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Posted On: 12 October 2011 03:38 am
Updated On: 12 November 2020 02:11 pm

Saudi Women Driving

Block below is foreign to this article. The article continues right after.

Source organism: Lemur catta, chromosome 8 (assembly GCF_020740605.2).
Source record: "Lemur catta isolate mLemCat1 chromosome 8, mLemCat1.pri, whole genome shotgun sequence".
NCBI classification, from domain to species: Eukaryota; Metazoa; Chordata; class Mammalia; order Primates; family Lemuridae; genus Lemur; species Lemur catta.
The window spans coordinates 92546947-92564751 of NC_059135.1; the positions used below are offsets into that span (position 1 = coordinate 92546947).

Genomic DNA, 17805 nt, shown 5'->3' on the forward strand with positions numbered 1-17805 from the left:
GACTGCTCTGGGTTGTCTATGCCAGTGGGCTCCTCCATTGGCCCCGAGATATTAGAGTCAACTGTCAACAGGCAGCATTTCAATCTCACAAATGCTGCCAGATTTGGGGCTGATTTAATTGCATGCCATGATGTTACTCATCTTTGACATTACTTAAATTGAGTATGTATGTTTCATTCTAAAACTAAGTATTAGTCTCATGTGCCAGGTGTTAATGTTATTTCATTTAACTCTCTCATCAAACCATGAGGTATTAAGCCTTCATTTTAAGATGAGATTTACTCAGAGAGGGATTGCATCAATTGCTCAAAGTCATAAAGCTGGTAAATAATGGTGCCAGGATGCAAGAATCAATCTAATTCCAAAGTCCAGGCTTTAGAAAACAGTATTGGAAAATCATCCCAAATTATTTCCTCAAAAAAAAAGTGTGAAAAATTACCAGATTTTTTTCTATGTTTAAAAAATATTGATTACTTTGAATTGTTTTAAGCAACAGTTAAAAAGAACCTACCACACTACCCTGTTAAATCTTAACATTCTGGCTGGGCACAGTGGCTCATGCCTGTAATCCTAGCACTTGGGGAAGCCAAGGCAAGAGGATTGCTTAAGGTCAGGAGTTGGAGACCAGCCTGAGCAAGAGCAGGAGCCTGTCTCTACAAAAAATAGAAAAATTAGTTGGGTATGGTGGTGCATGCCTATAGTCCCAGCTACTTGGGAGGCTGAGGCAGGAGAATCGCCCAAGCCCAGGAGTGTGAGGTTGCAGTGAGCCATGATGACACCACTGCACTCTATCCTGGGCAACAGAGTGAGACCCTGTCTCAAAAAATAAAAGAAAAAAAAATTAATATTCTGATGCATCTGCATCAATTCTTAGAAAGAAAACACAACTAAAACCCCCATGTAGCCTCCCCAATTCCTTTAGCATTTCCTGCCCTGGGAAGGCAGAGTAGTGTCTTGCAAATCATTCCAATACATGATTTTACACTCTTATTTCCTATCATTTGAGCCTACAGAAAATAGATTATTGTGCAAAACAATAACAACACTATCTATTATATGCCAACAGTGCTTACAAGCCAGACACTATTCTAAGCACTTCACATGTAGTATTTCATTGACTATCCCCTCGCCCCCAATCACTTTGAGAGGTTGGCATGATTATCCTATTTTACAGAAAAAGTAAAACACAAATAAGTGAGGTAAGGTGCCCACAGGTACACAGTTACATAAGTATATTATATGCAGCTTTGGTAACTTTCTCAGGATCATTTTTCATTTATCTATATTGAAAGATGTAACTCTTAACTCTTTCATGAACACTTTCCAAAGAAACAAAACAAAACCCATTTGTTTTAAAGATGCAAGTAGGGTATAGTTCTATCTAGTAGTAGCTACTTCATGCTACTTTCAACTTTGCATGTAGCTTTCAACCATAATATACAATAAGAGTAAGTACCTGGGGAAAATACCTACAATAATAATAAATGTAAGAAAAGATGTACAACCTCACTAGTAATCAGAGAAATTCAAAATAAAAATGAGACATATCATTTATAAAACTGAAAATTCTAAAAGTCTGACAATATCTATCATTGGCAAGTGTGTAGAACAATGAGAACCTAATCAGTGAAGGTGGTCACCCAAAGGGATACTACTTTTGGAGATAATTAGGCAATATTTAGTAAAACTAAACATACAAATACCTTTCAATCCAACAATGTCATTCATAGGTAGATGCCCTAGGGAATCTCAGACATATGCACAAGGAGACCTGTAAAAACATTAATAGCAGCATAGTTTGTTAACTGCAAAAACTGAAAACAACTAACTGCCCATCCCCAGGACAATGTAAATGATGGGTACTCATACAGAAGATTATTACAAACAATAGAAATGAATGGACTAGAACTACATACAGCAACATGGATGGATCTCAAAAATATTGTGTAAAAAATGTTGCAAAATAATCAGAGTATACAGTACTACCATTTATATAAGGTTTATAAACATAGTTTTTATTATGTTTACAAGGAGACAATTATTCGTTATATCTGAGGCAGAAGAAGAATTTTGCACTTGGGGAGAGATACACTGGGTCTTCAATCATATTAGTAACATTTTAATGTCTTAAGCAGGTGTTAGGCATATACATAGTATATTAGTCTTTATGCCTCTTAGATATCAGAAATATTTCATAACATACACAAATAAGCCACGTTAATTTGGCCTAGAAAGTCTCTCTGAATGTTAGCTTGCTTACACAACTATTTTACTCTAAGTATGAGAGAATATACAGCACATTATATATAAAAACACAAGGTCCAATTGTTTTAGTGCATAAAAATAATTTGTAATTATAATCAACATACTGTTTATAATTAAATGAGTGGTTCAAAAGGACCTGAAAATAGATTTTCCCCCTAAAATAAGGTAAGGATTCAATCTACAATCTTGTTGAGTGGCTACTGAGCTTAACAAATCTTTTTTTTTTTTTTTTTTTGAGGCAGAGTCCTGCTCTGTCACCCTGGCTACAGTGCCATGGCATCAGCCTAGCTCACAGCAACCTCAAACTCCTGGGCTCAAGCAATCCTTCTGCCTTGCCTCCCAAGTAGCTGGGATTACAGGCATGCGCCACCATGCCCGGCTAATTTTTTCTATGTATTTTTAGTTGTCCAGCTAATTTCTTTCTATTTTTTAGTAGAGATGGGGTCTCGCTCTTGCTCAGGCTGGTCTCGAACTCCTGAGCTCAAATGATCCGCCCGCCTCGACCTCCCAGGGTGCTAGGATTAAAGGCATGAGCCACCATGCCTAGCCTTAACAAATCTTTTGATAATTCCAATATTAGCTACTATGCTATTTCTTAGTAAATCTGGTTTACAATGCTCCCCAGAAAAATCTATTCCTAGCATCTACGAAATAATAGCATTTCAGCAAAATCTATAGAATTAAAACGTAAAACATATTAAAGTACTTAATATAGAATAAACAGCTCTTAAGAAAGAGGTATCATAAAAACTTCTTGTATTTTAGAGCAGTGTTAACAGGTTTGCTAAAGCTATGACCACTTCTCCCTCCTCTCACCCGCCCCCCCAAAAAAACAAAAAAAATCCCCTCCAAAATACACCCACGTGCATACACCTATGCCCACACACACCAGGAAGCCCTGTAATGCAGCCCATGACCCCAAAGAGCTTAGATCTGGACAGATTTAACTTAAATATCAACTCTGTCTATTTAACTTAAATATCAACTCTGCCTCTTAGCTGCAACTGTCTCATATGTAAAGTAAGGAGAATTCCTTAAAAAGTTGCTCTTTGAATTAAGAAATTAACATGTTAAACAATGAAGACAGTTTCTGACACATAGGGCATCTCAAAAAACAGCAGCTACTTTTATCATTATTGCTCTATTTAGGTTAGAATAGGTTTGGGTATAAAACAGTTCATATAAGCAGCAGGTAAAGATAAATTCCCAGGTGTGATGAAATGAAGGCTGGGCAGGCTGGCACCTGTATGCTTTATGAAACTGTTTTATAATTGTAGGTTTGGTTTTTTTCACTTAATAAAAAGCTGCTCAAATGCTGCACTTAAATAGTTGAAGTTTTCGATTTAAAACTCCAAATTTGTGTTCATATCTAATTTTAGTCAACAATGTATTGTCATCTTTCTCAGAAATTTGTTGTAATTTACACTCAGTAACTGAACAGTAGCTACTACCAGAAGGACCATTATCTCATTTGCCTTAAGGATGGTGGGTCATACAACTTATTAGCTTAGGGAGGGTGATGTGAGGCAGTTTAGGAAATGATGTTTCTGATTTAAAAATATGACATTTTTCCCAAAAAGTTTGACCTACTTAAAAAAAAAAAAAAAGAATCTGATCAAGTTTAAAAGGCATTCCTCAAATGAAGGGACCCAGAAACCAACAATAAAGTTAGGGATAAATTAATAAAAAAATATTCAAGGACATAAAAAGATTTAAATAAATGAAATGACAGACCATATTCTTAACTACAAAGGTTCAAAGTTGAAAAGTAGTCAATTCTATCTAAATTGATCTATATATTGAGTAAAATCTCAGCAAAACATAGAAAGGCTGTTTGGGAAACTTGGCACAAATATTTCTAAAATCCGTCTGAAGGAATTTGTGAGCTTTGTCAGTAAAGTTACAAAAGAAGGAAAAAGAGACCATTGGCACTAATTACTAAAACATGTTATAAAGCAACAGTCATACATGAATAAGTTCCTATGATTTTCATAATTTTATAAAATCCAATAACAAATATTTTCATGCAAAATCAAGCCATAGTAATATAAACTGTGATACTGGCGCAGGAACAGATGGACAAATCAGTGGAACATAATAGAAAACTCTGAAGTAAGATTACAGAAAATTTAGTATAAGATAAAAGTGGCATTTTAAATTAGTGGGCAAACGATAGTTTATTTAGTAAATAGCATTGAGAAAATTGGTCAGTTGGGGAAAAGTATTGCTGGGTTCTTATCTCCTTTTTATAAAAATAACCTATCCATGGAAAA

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Azza Al Shmasani alights from her car after driving in defiance of the ban in Riyadh yesterday. Two Saudi women said they drove their cars in a new protest against a ban on women driving in the conservative country. The women were encouraged by a social media campaign. Saudi women again defy driving ban; get support from Merkel RIYADH: Two Saudi women said they drove their cars yesterday in a new protest against a ban on women driving in the kingdom. Their actions came in response to a call on the Internet for women in Riyadh to get behind the wheel, after a show of defiance on Friday in which 42 women took to the road. Azza Shamassi, in her thirties, said she had driven her car yesterday, just as she has done “every day since last Friday”, despite a harassing message stuck to the windscreen of her car. The handwritten note read “Plz do not drive” on one side and carried an insult on the other, witnesses said. “This threat will not stop me,” Shamassi said. Sara Al Khalidi also said she has been driving since Friday’s protest, saying she had driven again on Wednesday before being stopped by a traffic policeman, who told her that police were looking for her and that she should drive home without stopping. She said that “people encourage me when they’ve seen me driving these last few days”. US Secretary of State Hillary Clinton and German Chancellor Angela Merkel have both expressed support for Saudi women who wish to drive. No law forbids women from driving in Saudi Arabia but a religious edict stipulates that women must be driven by a male chauffeur or family member. Germany’s first female chancellor, Angela Merkel, believes a campaign by Saudi women to lift a ban on them driving is “understandable”, her spokesman said yesterday. Asked about comments by US Secretary of State Hillary Clinton, who on Tuesday publicly threw her support behind the push by Saudi women, Merkel’s spokesman Steffen Seibert indicated the German leader was also sympathetic to the cause. “The chancellor finds Saudi women’s desire to drive understandable,” he told a regular government news conference. “When she was in Saudi Arabia (on an official visit in February 2007), women expressed this wish to her.”